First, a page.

Print(“I know that I exist”).
    Of course, someone will say that doesn’t count, since I told it to say that. Fair enough. But does that criticism change merely because I’ve written several billion lines of code, not just one? At what point is the computer not doing what we told it to?

    Talk of “pain” and “anger” as being somehow indicative of consciousness strikes me as odd. It’s not hard to program a computer to feel pain.
    If (measure_something() > $threshhold) { pain_routine(); }
    I mean, that’s not entirely dissimilar to how it works in humans, is it? For any computer, do human concepts like that have meaning? Or, if we can get a computer to mimic such concepts, does it only have meaning because we, as humans, impute it to the computer (which we programmed)?

    So clearly some smart people here have read much more from other smart people who no doubt have pondered this, even before the dawn of computers. Can one of you tell us: what, really, is consciousness? Do only humans have it, according to your definition?

  • http://www.oldsolar.com/currentblog.php Rick Ritchie

    tODD asks the right question: What is consciousness. But then he slips back into talking about whether or not the computer is doing what it was told to do. I think that is a separate question. Let’s say we have a robot with a computer brain. Would we say we told it to pick up the coffee cup only if we gave it the instructions, “Pick up the coffee cup”? Or could it be said to have autonomy if some lower level instructions (e.g. explore your environment, raise objects to your camera level to observe them) gave rise to picking up the coffee cup? And I can imagine the kinds of instructions to be much lower level than this, so that the behavior would be very unpredictable.

    Some of the dark machine future scenarios do bother me. I know from programming that the fact that a computer does only what you tell it to do are cold comfort. You often cannot follow what all the instructions will mean, taken together. (That’s the definition of a bug. It does what you told it to do, and what you told it to do is not what you wanted it to do.)

    But that is a separate question from consciousness. I have no opinion on that one. I have doubts that they will have anything like human consciousness unless they are built with bodies like ours. I think our embodiment has a lot to do with how that works for us.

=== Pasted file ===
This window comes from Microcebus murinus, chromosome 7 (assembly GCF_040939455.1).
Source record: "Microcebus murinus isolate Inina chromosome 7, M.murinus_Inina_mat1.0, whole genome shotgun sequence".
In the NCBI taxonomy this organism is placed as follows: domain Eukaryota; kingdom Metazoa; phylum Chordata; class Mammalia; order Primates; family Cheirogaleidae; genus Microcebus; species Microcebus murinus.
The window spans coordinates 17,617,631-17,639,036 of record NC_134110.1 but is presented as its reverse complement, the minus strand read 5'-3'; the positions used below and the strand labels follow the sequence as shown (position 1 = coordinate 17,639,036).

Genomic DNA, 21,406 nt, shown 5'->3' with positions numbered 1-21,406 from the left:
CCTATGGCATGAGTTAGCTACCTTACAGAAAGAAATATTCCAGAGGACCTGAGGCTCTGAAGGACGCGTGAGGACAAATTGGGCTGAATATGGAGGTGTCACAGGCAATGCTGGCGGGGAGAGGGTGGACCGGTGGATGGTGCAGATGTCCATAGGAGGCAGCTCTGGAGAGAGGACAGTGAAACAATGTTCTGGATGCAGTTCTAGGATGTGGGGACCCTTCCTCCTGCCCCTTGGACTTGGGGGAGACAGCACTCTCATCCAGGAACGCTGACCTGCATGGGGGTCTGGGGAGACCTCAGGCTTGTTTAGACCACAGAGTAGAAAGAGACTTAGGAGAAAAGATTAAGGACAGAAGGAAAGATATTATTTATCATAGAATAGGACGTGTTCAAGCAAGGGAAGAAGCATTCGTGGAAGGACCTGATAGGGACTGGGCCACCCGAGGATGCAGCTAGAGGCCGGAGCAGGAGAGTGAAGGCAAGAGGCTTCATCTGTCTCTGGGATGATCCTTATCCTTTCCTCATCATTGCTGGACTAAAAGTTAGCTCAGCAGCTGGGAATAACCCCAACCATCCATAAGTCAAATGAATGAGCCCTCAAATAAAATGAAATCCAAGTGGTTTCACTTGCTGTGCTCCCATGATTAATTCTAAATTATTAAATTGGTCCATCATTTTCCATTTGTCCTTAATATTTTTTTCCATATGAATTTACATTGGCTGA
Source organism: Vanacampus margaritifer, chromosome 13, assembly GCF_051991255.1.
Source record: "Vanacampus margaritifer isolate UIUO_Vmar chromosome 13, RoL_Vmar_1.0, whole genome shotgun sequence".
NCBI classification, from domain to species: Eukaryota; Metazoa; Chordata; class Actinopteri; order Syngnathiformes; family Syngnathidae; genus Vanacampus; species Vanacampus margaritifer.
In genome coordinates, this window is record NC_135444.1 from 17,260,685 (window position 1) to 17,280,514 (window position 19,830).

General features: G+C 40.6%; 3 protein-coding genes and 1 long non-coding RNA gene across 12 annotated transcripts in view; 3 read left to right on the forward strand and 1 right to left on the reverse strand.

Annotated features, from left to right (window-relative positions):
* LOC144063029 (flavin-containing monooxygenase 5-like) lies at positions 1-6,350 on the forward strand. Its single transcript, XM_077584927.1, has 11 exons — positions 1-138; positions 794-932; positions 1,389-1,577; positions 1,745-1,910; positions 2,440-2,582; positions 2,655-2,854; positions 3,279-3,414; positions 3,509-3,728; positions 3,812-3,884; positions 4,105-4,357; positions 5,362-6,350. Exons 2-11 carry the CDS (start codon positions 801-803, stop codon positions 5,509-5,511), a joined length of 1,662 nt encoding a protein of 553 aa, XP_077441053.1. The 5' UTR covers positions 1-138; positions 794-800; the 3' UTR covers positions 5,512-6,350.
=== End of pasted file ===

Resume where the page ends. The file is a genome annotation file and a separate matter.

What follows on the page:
• http://www.oldsolar.com/currentblog.php Rick Ritchie

    tODD asks the right question: What is consciousness. But then he slips back into talking about whether or not the computer is doing what it was told to do. I think that is a separate question. Let’s say we have a robot with a computer brain. Would we say we told it to pick up the coffee cup only if we gave it the instructions, “Pick up the coffee cup”? Or could it be said to have autonomy if some lower level instructions (e.g. explore your environment, raise objects to your camera level to observe them) gave rise to picking up the coffee cup? And I can imagine the kinds of instructions to be much lower level than this, so that the behavior would be very unpredictable.

    Some of the dark machine future scenarios do bother me. I know from programming that the fact that a computer does only what you tell it to do are cold comfort. You often cannot follow what all the instructions will mean, taken together. (That’s the definition of a bug. It does what you told it to do, and what you told it to do is not what you wanted it to do.)

    But that is a separate question from consciousness. I have no opinion on that one. I have doubts that they will have anything like human consciousness unless they are built with bodies like ours. I think our embodiment has a lot to do with how that works for us.

  • http://www.toddstadler.com/ tODD

    Rick (@9), the points I raised about following instructions, pain, and so on, were just addressing some popular concepts of consciousness, as seen in the article. My point is that it’s trivial to mimic any of those things that people assert are equal to consciousness, so clearly consciousness is something else. But what?

    I think it’s a little funny that you “have doubts” that computers will have consciousness, but don’t offer up (or have) a working definition. I mean, maybe computers already do have consciousness — it all depends on the definition, right?